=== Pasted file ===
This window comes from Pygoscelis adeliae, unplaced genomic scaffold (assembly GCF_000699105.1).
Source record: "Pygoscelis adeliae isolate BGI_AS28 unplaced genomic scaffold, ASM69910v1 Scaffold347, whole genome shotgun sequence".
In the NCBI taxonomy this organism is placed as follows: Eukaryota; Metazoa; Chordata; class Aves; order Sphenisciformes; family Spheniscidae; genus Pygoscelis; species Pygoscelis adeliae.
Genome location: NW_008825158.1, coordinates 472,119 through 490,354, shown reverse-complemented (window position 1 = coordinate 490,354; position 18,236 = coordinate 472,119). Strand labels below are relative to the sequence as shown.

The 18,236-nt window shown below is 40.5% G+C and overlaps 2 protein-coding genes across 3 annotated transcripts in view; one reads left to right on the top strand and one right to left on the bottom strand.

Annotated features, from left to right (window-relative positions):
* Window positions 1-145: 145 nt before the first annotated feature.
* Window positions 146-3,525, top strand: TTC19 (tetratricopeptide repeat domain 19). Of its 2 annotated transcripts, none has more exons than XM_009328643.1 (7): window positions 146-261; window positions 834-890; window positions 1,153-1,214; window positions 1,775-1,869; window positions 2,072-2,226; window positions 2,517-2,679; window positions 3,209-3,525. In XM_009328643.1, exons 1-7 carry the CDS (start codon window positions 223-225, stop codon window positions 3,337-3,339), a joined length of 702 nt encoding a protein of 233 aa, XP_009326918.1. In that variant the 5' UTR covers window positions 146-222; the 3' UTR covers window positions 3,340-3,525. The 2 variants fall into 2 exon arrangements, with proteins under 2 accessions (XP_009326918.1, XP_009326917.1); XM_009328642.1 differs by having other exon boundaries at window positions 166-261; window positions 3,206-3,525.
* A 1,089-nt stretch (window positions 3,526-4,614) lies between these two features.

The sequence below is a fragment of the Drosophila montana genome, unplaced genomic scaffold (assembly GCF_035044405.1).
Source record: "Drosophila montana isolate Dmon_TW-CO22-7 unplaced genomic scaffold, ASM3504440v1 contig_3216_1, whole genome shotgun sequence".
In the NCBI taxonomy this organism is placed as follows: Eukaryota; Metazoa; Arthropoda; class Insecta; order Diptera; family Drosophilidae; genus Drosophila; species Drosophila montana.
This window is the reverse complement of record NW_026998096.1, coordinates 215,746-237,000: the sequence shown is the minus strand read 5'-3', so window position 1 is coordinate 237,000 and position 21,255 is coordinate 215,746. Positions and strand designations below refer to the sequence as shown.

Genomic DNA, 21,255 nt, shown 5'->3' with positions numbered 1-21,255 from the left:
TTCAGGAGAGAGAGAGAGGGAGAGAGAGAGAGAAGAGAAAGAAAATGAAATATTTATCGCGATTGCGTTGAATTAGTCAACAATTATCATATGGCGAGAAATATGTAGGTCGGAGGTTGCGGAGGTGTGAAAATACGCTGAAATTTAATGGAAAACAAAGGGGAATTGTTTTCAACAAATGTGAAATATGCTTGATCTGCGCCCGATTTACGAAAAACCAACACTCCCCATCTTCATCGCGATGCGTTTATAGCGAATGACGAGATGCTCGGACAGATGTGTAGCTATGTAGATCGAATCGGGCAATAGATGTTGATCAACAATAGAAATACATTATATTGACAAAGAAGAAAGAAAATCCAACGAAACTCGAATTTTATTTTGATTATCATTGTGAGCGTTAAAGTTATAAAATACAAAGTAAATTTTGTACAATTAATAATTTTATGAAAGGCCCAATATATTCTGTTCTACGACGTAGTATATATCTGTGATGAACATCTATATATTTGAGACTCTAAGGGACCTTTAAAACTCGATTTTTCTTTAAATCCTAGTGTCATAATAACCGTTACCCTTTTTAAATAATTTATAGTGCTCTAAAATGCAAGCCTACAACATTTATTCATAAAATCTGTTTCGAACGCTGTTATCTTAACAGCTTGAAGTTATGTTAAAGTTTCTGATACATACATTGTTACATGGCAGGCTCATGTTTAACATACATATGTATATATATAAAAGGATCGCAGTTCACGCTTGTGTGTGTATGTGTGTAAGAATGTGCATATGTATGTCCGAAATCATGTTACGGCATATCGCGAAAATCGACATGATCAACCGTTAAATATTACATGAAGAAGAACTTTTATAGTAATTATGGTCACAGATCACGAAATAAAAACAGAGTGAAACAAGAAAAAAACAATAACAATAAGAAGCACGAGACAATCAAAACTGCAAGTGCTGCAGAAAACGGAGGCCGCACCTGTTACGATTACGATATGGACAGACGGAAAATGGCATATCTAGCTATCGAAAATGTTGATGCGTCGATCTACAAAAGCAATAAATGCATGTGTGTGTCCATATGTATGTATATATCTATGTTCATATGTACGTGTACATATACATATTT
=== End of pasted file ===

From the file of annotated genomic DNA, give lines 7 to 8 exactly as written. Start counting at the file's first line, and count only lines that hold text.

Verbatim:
* Window positions 1-145: 145 nt before the first annotated feature.
* Window positions 146-3,525, top strand: TTC19 (tetratricopeptide repeat domain 19). Of its 2 annotated transcripts, none has more exons than XM_009328643.1 (7): window positions 146-261; window positions 834-890; window positions 1,153-1,214; window positions 1,775-1,869; window positions 2,072-2,226; window positions 2,517-2,679; window positions 3,209-3,525. In XM_009328643.1, exons 1-7 carry the CDS (start codon window positions 223-225, stop codon window positions 3,337-3,339), a joined length of 702 nt encoding a protein of 233 aa, XP_009326918.1. In that variant the 5' UTR covers window positions 146-222; the 3' UTR covers window positions 3,340-3,525. The 2 variants fall into 2 exon arrangements, with proteins under 2 accessions (XP_009326918.1, XP_009326917.1); XM_009328642.1 differs by having other exon boundaries at window positions 166-261; window positions 3,206-3,525.